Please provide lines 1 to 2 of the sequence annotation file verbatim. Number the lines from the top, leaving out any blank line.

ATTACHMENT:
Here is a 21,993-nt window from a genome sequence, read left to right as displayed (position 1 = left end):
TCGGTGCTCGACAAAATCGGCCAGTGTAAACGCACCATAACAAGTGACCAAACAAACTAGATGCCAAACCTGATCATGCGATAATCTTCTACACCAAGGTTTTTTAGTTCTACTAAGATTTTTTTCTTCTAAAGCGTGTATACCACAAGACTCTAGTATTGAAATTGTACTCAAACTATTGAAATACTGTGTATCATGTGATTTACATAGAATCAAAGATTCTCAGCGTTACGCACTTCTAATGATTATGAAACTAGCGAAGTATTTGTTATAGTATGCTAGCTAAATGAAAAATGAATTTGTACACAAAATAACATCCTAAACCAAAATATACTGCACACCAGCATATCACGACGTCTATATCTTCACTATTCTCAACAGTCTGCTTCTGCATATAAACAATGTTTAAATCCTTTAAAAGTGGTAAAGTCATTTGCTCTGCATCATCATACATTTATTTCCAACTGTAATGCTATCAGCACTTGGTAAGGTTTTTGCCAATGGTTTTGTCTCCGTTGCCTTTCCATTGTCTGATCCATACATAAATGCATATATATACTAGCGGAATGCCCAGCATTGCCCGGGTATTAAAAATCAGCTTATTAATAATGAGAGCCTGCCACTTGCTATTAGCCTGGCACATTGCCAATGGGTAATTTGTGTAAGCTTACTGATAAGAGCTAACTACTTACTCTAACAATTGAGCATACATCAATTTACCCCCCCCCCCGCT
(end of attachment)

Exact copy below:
Here is a 21,993-nt window from a genome sequence, read left to right as displayed (position 1 = left end):
TCGGTGCTCGACAAAATCGGCCAGTGTAAACGCACCATAACAAGTGACCAAACAAACTAGATGCCAAACCTGATCATGCGATAATCTTCTACACCAAGGTTTTTTAGTTCTACTAAGATTTTTTTCTTCTAAAGCGTGTATACCACAAGACTCTAGTATTGAAATTGTACTCAAACTATTGAAATACTGTGTATCATGTGATTTACATAGAATCAAAGATTCTCAGCGTTACGCACTTCTAATGATTATGAAACTAGCGAAGTATTTGTTATAGTATGCTAGCTAAATGAAAAATGAATTTGTACACAAAATAACATCCTAAACCAAAATATACTGCACACCAGCATATCACGACGTCTATATCTTCACTATTCTCAACAGTCTGCTTCTGCATATAAACAATGTTTAAATCCTTTAAAAGTGGTAAAGTCATTTGCTCTGCATCATCATACATTTATTTCCAACTGTAATGCTATCAGCACTTGGTAAGGTTTTTGCCAATGGTTTTGTCTCCGTTGCCTTTCCATTGTCTGATCCATACATAAATGCATATATATACTAGCGGAATGCCCAGCATTGCCCGGGTATTAAAAATCAGCTTATTAATAATGAGAGCCTGCCACTTGCTATTAGCCTGGCACATTGCCAATGGGTAATTTGTGTAAGCTTACTGATAAGAGCTAACTACTTACTCTAACAATTGAGCATACATCAATTTACCCCCCCCCCCGCT